- Visit with you to ensure you’re getting the help and rest you need
- Ensure you’re having success with breastfeeding
- Assist with light duties around the house
- Check in on your emotional well-being
A new baby in the home is a big adjustment – it’s ok to ask for help! A postpartum doula can help ease you into this new transition and make you feel less like a sleepless idiot who carelessly brought a new life into this world.
7 Time and Availability
So you’ve found a qualified doula and she shares in your views and ideas about childbirth. But is she available when you need her?
There are two things to consider when booking a doula: availability around your due date and her availability to tend to your needs in the lead up to the birth. It may seem a little selfish to demand she be available whenever you need her, but you are essentially looking for your wing woman. So she needs to ready!
Let’s break it down further. Availability around your due date:
- Is she going to be around when you’re due? This is one of the first things to ask in case she’s already booked a vacation.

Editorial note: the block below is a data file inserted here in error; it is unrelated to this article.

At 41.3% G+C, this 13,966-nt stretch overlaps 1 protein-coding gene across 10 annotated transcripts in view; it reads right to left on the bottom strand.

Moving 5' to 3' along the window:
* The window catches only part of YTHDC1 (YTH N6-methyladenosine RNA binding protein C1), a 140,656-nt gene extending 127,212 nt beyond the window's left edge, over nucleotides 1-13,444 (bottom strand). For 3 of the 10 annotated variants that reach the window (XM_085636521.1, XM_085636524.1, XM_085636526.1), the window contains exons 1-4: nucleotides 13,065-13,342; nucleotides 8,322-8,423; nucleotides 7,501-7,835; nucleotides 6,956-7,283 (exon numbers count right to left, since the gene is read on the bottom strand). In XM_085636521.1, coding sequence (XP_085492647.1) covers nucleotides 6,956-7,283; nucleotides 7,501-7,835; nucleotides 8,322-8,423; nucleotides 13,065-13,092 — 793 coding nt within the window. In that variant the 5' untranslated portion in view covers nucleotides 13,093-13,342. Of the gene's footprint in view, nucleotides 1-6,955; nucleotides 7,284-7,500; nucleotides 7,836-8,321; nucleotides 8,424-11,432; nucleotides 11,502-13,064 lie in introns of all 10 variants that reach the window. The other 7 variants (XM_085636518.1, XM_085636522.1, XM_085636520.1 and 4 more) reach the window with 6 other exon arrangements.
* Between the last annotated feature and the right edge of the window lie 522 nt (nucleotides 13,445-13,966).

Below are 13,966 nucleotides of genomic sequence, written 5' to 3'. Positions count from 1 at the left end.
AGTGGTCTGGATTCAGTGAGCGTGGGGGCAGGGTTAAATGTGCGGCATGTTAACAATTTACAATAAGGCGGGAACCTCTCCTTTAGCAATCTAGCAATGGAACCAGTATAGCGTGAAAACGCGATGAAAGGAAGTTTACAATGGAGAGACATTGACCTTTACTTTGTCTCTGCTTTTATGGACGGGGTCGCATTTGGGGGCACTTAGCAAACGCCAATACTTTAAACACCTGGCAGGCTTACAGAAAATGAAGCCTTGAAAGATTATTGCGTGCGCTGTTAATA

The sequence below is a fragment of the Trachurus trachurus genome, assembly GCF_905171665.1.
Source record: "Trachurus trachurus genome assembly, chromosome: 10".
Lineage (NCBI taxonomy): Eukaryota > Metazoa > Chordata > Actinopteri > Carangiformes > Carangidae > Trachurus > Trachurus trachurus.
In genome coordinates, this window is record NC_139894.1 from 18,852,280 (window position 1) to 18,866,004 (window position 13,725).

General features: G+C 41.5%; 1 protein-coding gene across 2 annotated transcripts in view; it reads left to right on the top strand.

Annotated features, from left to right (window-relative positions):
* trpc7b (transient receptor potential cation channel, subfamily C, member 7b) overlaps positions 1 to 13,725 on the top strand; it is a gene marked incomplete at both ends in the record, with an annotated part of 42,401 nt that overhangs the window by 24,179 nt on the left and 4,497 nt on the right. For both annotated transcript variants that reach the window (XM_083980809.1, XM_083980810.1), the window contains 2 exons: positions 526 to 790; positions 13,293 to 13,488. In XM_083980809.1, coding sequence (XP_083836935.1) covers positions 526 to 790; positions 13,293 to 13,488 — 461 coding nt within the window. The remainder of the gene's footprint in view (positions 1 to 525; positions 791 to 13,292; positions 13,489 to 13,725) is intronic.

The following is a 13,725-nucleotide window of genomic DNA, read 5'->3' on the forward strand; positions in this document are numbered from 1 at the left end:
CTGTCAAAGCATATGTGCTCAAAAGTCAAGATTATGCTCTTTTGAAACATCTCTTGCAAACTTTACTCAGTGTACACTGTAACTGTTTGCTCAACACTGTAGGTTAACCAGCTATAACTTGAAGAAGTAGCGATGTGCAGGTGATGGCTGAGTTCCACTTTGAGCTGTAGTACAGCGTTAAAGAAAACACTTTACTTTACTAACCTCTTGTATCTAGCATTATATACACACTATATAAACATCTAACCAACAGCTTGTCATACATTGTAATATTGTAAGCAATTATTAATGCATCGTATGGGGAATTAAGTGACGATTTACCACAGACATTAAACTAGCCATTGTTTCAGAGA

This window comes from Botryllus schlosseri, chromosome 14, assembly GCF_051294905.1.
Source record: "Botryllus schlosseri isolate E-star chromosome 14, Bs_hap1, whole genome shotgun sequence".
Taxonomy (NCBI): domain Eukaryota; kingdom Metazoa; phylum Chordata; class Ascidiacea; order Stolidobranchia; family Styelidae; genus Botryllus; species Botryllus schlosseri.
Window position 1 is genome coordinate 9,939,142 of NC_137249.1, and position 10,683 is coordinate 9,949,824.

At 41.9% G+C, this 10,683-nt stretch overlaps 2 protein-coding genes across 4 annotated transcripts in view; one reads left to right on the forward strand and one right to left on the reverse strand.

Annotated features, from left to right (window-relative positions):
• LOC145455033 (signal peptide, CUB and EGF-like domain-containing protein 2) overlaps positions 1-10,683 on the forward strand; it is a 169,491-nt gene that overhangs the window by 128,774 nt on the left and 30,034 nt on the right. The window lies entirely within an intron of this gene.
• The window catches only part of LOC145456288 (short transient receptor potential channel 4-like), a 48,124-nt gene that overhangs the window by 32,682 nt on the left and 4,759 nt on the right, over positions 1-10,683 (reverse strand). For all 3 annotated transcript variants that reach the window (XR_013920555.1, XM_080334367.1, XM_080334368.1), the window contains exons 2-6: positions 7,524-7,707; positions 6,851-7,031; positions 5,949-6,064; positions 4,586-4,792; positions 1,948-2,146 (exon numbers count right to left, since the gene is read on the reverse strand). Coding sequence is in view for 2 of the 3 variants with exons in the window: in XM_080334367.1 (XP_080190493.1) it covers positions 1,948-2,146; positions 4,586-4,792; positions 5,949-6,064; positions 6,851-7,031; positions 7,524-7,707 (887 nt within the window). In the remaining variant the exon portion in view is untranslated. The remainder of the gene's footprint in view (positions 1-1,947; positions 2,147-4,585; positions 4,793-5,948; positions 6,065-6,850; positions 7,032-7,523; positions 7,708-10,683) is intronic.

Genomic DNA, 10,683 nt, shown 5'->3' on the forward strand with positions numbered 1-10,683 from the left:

Make Sure They're Going to Be There
- How many other mothers is she working with who are due around the same time as you? Again, not to sound selfish, and nobody can fully predict when they will give birth, but you want to ensure she won’t be over-extended around your due date.
- Will she be available in the weeks after you give birth? If you’re looking for post-partum care as well it’s essential that her schedule allows for her to visit you even as she may still have other births to attend.
Availability in the lead-up to giving birth:
- How many visits does she offer in the time before your due date? Is it enough for you to feel your needs are being met?
They Should Be Included in Your Birth Plan
- Does she provide communication access in between visits? For example, can you email or call her with any questions?
- Does she provide postpartum visits as part of her initial service, or is it extra? If she does, how soon after birth and how often are the visits?